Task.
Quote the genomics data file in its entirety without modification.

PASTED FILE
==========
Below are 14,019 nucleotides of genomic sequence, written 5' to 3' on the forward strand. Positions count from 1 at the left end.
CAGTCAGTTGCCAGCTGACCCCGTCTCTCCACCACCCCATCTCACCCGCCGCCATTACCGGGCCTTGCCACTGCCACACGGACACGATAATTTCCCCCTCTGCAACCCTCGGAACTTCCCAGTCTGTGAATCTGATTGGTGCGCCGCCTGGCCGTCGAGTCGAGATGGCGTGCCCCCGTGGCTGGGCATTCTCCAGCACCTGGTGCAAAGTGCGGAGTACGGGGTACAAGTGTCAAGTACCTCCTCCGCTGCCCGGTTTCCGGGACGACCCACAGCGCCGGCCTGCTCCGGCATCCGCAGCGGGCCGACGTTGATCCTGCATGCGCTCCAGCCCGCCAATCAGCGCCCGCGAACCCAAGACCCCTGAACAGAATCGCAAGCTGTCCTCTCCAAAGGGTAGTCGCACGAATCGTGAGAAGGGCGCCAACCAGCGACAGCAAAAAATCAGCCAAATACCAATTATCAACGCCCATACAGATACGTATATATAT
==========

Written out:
Below are 14,019 nucleotides of genomic sequence, written 5' to 3' on the forward strand. Positions count from 1 at the left end.
CAGTCAGTTGCCAGCTGACCCCGTCTCTCCACCACCCCATCTCACCCGCCGCCATTACCGGGCCTTGCCACTGCCACACGGACACGATAATTTCCCCCTCTGCAACCCTCGGAACTTCCCAGTCTGTGAATCTGATTGGTGCGCCGCCTGGCCGTCGAGTCGAGATGGCGTGCCCCCGTGGCTGGGCATTCTCCAGCACCTGGTGCAAAGTGCGGAGTACGGGGTACAAGTGTCAAGTACCTCCTCCGCTGCCCGGTTTCCGGGACGACCCACAGCGCCGGCCTGCTCCGGCATCCGCAGCGGGCCGACGTTGATCCTGCATGCGCTCCAGCCCGCCAATCAGCGCCCGCGAACCCAAGACCCCTGAACAGAATCGCAAGCTGTCCTCTCCAAAGGGTAGTCGCACGAATCGTGAGAAGGGCGCCAACCAGCGACAGCAAAAAATCAGCCAAATACCAATTATCAACGCCCATACAGATACGTATATATAT